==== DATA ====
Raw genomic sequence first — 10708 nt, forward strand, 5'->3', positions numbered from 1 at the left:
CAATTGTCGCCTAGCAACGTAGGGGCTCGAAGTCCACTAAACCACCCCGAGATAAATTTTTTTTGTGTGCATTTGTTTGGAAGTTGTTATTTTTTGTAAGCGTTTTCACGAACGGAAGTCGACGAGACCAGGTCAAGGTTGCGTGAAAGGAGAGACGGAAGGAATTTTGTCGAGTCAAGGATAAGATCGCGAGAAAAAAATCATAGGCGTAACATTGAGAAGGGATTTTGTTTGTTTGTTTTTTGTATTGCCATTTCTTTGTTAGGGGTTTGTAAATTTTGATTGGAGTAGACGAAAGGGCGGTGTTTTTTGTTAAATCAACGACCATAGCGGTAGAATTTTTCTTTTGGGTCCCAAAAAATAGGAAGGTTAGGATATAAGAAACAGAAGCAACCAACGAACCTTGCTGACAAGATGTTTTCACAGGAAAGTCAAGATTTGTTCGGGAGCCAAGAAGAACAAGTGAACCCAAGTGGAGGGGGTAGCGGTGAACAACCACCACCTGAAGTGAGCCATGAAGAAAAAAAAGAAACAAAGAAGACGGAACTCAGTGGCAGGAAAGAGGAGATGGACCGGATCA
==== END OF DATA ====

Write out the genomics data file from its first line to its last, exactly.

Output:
Raw genomic sequence first — 10708 nt, forward strand, 5'->3', positions numbered from 1 at the left:
CAATTGTCGCCTAGCAACGTAGGGGCTCGAAGTCCACTAAACCACCCCGAGATAAATTTTTTTTGTGTGCATTTGTTTGGAAGTTGTTATTTTTTGTAAGCGTTTTCACGAACGGAAGTCGACGAGACCAGGTCAAGGTTGCGTGAAAGGAGAGACGGAAGGAATTTTGTCGAGTCAAGGATAAGATCGCGAGAAAAAAATCATAGGCGTAACATTGAGAAGGGATTTTGTTTGTTTGTTTTTTGTATTGCCATTTCTTTGTTAGGGGTTTGTAAATTTTGATTGGAGTAGACGAAAGGGCGGTGTTTTTTGTTAAATCAACGACCATAGCGGTAGAATTTTTCTTTTGGGTCCCAAAAAATAGGAAGGTTAGGATATAAGAAACAGAAGCAACCAACGAACCTTGCTGACAAGATGTTTTCACAGGAAAGTCAAGATTTGTTCGGGAGCCAAGAAGAACAAGTGAACCCAAGTGGAGGGGGTAGCGGTGAACAACCACCACCTGAAGTGAGCCATGAAGAAAAAAAAGAAACAAAGAAGACGGAACTCAGTGGCAGGAAAGAGGAGATGGACCGGATCA